Implementation note:  this can be achieved by flushing Happy Eyeballs
   state every every 10 minutes, which does not significantly harm the
   application's subsequent connection setup time.  If connections using
   the preferred address family are again successful, the preferred
   address family SHOULD be used for subsequent connections.  Because
   this implementation is stateful, it MAY track connection success (or
   failure) based on IPv6 or IPv4 prefix (e.g., connections to the same
   prefix assigned to the interface are successful whereas connections
   to other prefixes are failing).

I was confused that the first winning address family was allowed to be 
used:

   Such an implementation MAY make subsequent connection attempts (to
   the same host or to other hosts) on the successful address family

in subsequent connections but the winning address family in retries was 
encouraged to be used in subsequent connections:

                                                   If connections using
   the preferred address family are again successful, the preferred
   address family SHOULD be used for subsequent connections.

This makes more sense if you presume they are talking about a situation 
where ipv6 is preferred, the ipv6 address was tried and failed.  The first 
successful address family was ipv4 and the later retry succeeded with ipv6.  

So it is OK to keep using the ipv4 address, but once ipv6 has succeeded 
the recommendation is much stronger to continue to use the ipv6 address.

I believe that the sentence that says 
                                    it MAY track connection success (or
   failure) based on IPv6 or IPv4 prefix (e.g., connections to the same
   prefix assigned to the interface are successful whereas connections
   to other prefixes are failing).

means that is implementations MAY track success by address family 
only, rather than per-prefix.  (But I am not at all sure what the 
"assigned to the interface" means.)

page 10

                 While IPv6/IPv4 translation makes that difficult, IPv6/
   IPv4 translators do not need to be deployed on networks with dual
   stack clients, because dual stack clients can use their native IP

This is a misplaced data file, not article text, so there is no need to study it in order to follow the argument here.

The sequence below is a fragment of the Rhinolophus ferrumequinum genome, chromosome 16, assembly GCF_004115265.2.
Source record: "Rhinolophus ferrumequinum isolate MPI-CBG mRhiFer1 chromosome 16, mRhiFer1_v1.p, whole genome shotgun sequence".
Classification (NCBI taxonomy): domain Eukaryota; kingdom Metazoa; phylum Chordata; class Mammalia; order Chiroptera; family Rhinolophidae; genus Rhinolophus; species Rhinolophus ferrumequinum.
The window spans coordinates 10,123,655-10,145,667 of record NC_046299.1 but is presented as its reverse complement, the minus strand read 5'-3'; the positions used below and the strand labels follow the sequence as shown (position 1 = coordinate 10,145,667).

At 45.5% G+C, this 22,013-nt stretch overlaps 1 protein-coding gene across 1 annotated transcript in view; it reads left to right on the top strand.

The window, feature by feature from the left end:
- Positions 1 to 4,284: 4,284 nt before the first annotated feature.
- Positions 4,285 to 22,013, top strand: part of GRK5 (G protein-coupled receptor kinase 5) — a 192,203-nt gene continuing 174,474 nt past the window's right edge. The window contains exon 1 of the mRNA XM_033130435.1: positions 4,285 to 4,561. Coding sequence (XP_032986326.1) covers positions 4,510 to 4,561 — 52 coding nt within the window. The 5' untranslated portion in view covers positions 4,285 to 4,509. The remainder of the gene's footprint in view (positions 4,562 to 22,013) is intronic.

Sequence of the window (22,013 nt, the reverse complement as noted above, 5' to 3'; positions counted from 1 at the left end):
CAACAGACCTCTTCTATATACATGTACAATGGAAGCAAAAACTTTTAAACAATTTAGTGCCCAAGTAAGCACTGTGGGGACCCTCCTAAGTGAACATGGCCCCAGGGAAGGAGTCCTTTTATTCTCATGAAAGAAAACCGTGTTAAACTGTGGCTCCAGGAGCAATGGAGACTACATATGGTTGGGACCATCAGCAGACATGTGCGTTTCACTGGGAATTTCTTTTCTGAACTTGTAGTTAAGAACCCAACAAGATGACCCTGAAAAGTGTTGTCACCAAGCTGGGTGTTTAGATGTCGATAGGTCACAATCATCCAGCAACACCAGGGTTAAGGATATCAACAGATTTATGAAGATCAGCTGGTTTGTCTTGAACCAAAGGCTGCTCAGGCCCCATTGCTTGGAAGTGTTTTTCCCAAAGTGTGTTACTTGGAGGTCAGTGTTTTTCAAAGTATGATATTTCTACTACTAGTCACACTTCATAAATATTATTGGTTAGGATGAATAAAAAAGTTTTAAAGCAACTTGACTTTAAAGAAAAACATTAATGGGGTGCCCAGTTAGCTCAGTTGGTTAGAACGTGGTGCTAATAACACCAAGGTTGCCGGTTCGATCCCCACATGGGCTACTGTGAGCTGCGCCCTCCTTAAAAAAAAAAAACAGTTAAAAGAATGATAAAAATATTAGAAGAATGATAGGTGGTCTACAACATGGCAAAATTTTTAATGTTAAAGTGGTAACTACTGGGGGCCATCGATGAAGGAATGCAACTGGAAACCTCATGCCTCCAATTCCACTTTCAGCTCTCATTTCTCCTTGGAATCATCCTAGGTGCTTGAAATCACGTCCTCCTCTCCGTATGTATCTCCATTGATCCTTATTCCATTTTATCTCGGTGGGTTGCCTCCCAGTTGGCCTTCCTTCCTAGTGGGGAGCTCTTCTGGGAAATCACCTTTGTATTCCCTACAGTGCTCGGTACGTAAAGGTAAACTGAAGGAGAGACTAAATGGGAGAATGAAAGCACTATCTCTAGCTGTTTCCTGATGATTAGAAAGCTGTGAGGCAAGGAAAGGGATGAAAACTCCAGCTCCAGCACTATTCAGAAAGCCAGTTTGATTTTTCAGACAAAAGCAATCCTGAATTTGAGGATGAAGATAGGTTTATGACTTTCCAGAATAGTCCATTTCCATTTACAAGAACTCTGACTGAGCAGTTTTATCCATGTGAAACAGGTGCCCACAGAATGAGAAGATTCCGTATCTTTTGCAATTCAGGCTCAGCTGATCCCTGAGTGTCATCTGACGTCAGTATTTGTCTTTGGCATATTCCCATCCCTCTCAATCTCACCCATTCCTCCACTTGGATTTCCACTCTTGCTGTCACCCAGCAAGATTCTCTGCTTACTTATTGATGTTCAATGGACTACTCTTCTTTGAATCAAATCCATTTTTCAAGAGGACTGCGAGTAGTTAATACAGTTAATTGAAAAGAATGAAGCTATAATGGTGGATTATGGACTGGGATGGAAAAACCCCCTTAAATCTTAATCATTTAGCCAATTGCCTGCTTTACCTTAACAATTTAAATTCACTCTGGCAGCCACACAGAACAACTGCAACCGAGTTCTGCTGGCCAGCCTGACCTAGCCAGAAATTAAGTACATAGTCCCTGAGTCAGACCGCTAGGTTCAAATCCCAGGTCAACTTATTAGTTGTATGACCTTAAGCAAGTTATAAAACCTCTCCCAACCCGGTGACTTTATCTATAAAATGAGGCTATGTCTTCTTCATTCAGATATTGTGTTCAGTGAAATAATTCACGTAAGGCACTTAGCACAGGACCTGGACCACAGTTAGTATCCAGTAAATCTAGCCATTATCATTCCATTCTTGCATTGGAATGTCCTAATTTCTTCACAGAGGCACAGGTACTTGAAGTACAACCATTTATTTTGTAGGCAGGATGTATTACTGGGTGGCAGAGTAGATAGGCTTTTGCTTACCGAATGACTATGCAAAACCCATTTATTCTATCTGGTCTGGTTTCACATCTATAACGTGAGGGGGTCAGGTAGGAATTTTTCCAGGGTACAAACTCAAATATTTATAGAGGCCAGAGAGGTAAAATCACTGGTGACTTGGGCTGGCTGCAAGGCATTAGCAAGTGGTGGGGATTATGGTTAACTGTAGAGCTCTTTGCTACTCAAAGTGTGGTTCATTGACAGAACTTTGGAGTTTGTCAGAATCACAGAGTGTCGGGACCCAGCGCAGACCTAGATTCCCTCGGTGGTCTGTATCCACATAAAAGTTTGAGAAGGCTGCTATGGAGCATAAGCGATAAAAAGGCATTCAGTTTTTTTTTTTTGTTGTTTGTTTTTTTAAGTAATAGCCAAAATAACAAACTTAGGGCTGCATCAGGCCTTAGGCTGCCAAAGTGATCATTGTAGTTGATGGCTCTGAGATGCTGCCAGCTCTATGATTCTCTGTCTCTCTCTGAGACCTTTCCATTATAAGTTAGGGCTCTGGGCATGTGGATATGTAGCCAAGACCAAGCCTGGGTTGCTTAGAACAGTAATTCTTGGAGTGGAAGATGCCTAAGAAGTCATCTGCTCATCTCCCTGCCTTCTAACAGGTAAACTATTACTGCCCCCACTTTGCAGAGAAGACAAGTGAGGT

address family.

Is it expected that networks will migrate from ipv4-only to dual stack 
as a whole – there will not be a mix of ipv4-only and dual stack hosts 
on the same network?  If there is a mix, will the presence of translators 
for the ipv4-only hosts present the mentioned difficulties to the dual 
stack hosts?

Page 11

Section 5.4 says:
   It is possible that an DNS query for an A or AAAA resource record
   will return more than one A or AAAA address.  When this occurs, it is
   RECOMMENDED that a Happy Eyeballs implementation order the responses
   following the host's address preference policy and then try the first
   address.  If that fails after a certain time (see Section 5.5), the
   next address SHOULD be the IPv4 address.

Section 6 puts it differently:

   3.  If that connection does not complete within a short period of
       time (e.g., 200-300ms), initiate a connection attempt with the
       first address belonging to the other address family (e.g., IPv4)

What if the preferred address family is ipv4?

Section 5.5 says:

                                        Stateful algorithms are expected
   to be more aggressive (that is, make connection attempts closer
   together), as stateful algorithms maintain an estimate of the
   expected connection completion time.

Do you mean the stateful algorithms are capable of maintaining an estimate?  
Or do you mean that they always maintain an estimate (a SHOULD or MUST)?

Section 5.6 says:
   Web browsers implement a Same Origin Policy [I-D.ietf-websec-origin]
   which causes subsequent connections to the same hostname to go to the
   same IPv4 (or IPv6) address as the previous successful connection.

Do you mean "*requires* subsequent connections?  I don't see how the 
policy causes an address choice.

--Sandy Murphy